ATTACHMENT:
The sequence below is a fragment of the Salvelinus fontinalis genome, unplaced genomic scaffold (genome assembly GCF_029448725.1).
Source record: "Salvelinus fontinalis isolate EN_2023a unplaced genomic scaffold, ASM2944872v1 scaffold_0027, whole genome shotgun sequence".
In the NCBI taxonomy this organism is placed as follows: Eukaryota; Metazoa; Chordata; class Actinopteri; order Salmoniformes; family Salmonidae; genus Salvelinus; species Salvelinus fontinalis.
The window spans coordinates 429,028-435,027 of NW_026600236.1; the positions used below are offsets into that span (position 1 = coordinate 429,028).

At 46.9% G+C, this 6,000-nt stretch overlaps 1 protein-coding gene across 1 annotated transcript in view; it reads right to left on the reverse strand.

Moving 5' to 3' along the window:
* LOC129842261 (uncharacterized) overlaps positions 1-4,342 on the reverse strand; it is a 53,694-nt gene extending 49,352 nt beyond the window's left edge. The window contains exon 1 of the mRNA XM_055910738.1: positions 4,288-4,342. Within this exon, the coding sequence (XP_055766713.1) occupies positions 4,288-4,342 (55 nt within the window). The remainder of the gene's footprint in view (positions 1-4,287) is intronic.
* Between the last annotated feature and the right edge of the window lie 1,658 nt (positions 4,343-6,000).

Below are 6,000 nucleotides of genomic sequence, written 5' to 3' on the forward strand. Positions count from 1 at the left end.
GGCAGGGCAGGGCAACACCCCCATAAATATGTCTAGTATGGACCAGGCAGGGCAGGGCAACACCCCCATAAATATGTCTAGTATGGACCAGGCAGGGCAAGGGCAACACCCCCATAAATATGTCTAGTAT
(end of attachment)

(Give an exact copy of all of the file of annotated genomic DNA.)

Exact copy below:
The sequence below is a fragment of the Salvelinus fontinalis genome, unplaced genomic scaffold (genome assembly GCF_029448725.1).
Source record: "Salvelinus fontinalis isolate EN_2023a unplaced genomic scaffold, ASM2944872v1 scaffold_0027, whole genome shotgun sequence".
In the NCBI taxonomy this organism is placed as follows: Eukaryota; Metazoa; Chordata; class Actinopteri; order Salmoniformes; family Salmonidae; genus Salvelinus; species Salvelinus fontinalis.
The window spans coordinates 429,028-435,027 of NW_026600236.1; the positions used below are offsets into that span (position 1 = coordinate 429,028).

At 46.9% G+C, this 6,000-nt stretch overlaps 1 protein-coding gene across 1 annotated transcript in view; it reads right to left on the reverse strand.

Moving 5' to 3' along the window:
* LOC129842261 (uncharacterized) overlaps positions 1-4,342 on the reverse strand; it is a 53,694-nt gene extending 49,352 nt beyond the window's left edge. The window contains exon 1 of the mRNA XM_055910738.1: positions 4,288-4,342. Within this exon, the coding sequence (XP_055766713.1) occupies positions 4,288-4,342 (55 nt within the window). The remainder of the gene's footprint in view (positions 1-4,287) is intronic.
* Between the last annotated feature and the right edge of the window lie 1,658 nt (positions 4,343-6,000).

Below are 6,000 nucleotides of genomic sequence, written 5' to 3' on the forward strand. Positions count from 1 at the left end.
GGCAGGGCAGGGCAACACCCCCATAAATATGTCTAGTATGGACCAGGCAGGGCAGGGCAACACCCCCATAAATATGTCTAGTATGGACCAGGCAGGGCAAGGGCAACACCCCCATAAATATGTCTAGTAT